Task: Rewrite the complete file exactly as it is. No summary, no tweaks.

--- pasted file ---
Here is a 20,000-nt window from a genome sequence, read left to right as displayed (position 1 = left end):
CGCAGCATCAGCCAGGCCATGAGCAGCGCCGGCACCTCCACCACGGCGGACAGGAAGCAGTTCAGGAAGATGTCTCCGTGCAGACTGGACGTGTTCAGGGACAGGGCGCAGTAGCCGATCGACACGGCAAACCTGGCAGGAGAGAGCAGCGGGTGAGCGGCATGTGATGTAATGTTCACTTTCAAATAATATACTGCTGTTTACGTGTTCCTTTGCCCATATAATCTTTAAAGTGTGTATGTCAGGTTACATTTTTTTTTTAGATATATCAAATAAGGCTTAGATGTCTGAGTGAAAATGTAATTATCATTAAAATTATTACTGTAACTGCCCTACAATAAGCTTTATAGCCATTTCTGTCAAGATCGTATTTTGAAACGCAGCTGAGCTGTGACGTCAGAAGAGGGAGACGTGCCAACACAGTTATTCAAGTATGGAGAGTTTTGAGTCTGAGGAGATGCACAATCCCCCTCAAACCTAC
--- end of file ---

Here is a 20,000-nt window from a genome sequence, read left to right as displayed (position 1 = left end):
CGCAGCATCAGCCAGGCCATGAGCAGCGCCGGCACCTCCACCACGGCGGACAGGAAGCAGTTCAGGAAGATGTCTCCGTGCAGACTGGACGTGTTCAGGGACAGGGCGCAGTAGCCGATCGACACGGCAAACCTGGCAGGAGAGAGCAGCGGGTGAGCGGCATGTGATGTAATGTTCACTTTCAAATAATATACTGCTGTTTACGTGTTCCTTTGCCCATATAATCTTTAAAGTGTGTATGTCAGGTTACATTTTTTTTTTAGATATATCAAATAAGGCTTAGATGTCTGAGTGAAAATGTAATTATCATTAAAATTATTACTGTAACTGCCCTACAATAAGCTTTATAGCCATTTCTGTCAAGATCGTATTTTGAAACGCAGCTGAGCTGTGACGTCAGAAGAGGGAGACGTGCCAACACAGTTATTCAAGTATGGAGAGTTTTGAGTCTGAGGAGATGCACAATCCCCCTCAAACCTAC